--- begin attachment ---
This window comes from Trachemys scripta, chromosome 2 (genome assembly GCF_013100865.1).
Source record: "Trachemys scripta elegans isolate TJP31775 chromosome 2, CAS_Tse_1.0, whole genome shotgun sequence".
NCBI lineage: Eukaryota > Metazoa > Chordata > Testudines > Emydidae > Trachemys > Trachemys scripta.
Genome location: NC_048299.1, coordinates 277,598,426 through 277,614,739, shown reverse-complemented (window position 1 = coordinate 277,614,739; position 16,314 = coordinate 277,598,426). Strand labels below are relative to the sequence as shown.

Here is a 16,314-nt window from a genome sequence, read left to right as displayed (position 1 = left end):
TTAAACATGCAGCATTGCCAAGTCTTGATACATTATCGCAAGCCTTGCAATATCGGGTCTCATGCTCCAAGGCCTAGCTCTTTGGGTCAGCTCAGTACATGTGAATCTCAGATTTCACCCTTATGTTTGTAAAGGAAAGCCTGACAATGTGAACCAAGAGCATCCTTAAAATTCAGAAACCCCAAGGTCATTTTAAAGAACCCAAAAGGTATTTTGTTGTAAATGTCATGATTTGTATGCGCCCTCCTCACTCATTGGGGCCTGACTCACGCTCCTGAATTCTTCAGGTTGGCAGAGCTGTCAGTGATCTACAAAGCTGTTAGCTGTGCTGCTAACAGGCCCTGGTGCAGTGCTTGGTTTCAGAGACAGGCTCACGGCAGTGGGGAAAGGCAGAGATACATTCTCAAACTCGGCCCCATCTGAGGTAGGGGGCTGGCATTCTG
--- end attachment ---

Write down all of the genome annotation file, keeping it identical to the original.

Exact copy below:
This window comes from Trachemys scripta, chromosome 2 (genome assembly GCF_013100865.1).
Source record: "Trachemys scripta elegans isolate TJP31775 chromosome 2, CAS_Tse_1.0, whole genome shotgun sequence".
NCBI lineage: Eukaryota > Metazoa > Chordata > Testudines > Emydidae > Trachemys > Trachemys scripta.
Genome location: NC_048299.1, coordinates 277,598,426 through 277,614,739, shown reverse-complemented (window position 1 = coordinate 277,614,739; position 16,314 = coordinate 277,598,426). Strand labels below are relative to the sequence as shown.

Here is a 16,314-nt window from a genome sequence, read left to right as displayed (position 1 = left end):
TTAAACATGCAGCATTGCCAAGTCTTGATACATTATCGCAAGCCTTGCAATATCGGGTCTCATGCTCCAAGGCCTAGCTCTTTGGGTCAGCTCAGTACATGTGAATCTCAGATTTCACCCTTATGTTTGTAAAGGAAAGCCTGACAATGTGAACCAAGAGCATCCTTAAAATTCAGAAACCCCAAGGTCATTTTAAAGAACCCAAAAGGTATTTTGTTGTAAATGTCATGATTTGTATGCGCCCTCCTCACTCATTGGGGCCTGACTCACGCTCCTGAATTCTTCAGGTTGGCAGAGCTGTCAGTGATCTACAAAGCTGTTAGCTGTGCTGCTAACAGGCCCTGGTGCAGTGCTTGGTTTCAGAGACAGGCTCACGGCAGTGGGGAAAGGCAGAGATACATTCTCAAACTCGGCCCCATCTGAGGTAGGGGGCTGGCATTCTG